As you know, we launched a redesigned Bay Journal (and a new Bay Journeys) website earlier this year to make it easier to navigate and visually appealing to a wider audience. We hope you’ve taken advantage of the site as a way to find stories by topic or to read what’s going on between issues on the Chesapeake Notebook blog. 

This summer, we took more steps to make Bay Journal content available to more people through online tools. The Bay Journal is growing its presence on social media sites to reel in new audiences that may not know about our in-depth coverage of the Bay and its watershed. These tools are also a way for you, our print readers, to interact with us on a daily basis. You can tell us your stories about exploring the watershed on Facebook or give us your feedback about the latest news through Twitter.

To do this — and to help us spread the word — you can like our updated Chesapeake Bay Journal Facebook page and follow us on

Twitter @ChesBayJournal and @ChesBayJourneys. 

In addition, we’ve revitalized the blog on our webpage to provide more current information between issues.

Between Facebook, Twitter and our blog, people could keep up with the stir over bull sharks turning up on the Potomac, new research about farmed fish being fed a vegetarian diet or other Bay issues in the news, as well as being alerted to a couple of articles we posted on our own site during the summer.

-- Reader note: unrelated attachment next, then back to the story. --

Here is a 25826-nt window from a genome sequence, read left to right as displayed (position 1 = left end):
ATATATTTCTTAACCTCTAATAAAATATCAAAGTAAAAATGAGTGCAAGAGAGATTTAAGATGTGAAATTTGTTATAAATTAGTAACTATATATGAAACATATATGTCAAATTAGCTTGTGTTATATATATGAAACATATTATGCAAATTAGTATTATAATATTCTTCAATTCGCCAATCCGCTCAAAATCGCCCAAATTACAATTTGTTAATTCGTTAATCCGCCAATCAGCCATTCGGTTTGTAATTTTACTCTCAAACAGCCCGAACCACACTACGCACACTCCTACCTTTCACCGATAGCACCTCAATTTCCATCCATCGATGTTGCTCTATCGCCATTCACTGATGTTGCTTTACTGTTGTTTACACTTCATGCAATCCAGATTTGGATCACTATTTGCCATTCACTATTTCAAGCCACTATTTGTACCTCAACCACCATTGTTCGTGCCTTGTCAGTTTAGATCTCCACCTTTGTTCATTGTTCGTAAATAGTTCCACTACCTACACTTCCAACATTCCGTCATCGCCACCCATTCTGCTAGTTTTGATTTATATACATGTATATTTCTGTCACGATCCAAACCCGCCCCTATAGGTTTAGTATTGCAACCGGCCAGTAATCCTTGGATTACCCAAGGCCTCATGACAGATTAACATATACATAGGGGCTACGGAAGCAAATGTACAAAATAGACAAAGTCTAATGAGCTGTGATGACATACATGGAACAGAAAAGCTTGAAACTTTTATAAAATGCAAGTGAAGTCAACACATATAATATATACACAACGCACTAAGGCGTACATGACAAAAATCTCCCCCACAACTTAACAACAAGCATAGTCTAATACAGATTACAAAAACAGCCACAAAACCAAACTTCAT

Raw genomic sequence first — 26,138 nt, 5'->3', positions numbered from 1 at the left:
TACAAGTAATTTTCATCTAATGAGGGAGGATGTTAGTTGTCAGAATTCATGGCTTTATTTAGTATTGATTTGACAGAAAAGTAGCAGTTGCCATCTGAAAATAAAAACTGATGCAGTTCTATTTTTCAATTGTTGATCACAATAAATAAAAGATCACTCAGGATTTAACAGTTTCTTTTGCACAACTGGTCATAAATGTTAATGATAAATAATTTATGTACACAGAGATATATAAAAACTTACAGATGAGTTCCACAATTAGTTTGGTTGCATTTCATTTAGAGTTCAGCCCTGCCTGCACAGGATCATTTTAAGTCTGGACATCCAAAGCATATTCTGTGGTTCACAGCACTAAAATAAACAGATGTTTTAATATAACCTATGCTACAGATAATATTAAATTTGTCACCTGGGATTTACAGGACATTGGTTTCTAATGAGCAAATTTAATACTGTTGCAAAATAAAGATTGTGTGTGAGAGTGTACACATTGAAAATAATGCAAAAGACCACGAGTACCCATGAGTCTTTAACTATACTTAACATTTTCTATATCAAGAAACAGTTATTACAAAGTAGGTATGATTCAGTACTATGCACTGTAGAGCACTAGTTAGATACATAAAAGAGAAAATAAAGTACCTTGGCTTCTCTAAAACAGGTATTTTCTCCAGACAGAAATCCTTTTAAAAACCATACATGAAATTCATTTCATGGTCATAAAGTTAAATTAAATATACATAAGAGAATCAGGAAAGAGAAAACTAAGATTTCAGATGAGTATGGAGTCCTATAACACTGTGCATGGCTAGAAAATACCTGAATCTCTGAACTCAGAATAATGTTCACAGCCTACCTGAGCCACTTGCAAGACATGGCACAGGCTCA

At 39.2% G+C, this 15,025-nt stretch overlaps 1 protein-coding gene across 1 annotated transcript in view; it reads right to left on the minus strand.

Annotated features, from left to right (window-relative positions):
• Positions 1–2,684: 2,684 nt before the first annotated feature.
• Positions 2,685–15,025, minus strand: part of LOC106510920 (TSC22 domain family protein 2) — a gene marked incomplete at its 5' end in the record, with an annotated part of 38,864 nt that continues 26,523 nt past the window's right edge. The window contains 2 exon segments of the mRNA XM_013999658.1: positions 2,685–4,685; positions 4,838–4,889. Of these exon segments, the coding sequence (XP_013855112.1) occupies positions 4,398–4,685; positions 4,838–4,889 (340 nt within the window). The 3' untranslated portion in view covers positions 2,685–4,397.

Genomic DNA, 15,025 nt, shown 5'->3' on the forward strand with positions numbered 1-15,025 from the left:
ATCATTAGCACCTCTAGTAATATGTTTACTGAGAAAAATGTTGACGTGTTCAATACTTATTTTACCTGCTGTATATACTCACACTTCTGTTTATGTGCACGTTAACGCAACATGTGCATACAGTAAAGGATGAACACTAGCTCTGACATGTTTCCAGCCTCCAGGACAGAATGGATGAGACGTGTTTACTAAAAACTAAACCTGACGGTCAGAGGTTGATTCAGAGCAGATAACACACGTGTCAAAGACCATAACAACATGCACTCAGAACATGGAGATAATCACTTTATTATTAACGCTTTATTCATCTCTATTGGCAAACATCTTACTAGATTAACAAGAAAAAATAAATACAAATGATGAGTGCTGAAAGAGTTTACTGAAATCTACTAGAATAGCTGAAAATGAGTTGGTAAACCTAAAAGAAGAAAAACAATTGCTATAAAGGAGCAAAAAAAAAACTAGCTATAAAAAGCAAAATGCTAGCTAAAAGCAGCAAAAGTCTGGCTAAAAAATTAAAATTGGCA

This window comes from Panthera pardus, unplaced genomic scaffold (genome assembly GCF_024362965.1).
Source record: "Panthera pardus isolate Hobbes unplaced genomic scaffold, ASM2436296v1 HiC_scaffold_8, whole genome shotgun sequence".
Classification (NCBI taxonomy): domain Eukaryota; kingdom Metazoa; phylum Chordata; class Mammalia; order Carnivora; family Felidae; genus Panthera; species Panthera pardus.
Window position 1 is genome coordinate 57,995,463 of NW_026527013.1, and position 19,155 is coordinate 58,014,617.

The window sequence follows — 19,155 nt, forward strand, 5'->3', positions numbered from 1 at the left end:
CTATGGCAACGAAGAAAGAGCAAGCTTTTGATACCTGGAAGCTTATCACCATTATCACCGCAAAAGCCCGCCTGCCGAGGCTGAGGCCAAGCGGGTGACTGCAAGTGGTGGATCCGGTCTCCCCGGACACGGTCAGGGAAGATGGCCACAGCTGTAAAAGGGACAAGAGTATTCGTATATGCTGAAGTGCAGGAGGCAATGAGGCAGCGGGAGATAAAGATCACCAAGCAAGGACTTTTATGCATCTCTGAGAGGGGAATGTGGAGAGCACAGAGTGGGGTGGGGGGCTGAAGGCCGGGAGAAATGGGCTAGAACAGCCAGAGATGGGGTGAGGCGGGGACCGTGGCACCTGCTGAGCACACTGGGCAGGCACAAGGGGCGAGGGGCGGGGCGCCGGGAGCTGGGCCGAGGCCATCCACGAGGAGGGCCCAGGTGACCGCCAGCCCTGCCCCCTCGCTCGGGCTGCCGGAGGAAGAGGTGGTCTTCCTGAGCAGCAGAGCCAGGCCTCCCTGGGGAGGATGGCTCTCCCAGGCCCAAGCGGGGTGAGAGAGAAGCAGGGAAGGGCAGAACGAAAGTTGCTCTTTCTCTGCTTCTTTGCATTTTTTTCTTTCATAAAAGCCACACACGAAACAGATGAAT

Ozzie’s close call

Ozzie, the little osprey chick that captured the hearts of those who follow the Chesapeake Conservancy’s ospreycam ( has beat the odds and fledged, but not without drama.

The survival rate goes down for each successive chick born in an osprey nest and for awhile it appeared that Ozzie, the third to hatch, was not getting enough food. The Facebook blog for the cam even warned viewers to be prepared for the cruelties of nature.

But the spunky little chick quickly learned to muscle its way into the front of the chow line. Soon it was time to follow its siblings’ lead and fledge. Then, on the evening of July 28, Ozzie’s legs became entangled in a snarl of monofilament fishing line that was brought to the nest. Increasing darkness, high tides and winds conspired against an immediate rescue (The nest is about 14 feet above the water off Kent Island).

That evening and early the next morning, cam followers fretted and prayed that the line would not cut off circulation in Ozzie’s legs. Worse yet was the fear that the osprey would panic, try to fly out of the nest with the line still attached and meet with mishap.

Fortunately, the homeowner near the nest (affectionately known as Crazy Osprey Man) with help from the Conservancy, was able to free Ozzie that day. The Conservancy’s website and blog features a video clip and photos of the rescue.

The danger that cast-off fishing lines pose to ospreys has been mentioned several times in the Bay Journal, in the Bay Naturalist column, and most recently in June’s Chesapeake Challenge.

As heart-stopping as it is to think what could have happened to Ozzie, it is even more heart-breaking to think of how many times this event might be taking place in nests without the benefit of the osprey cam’s 24/7 surveillance.

Be careful when discarding monofilament lines, or, if you see some lying about, discard it yourself.

A chick’s life may be depending on it. Ask Ozzie.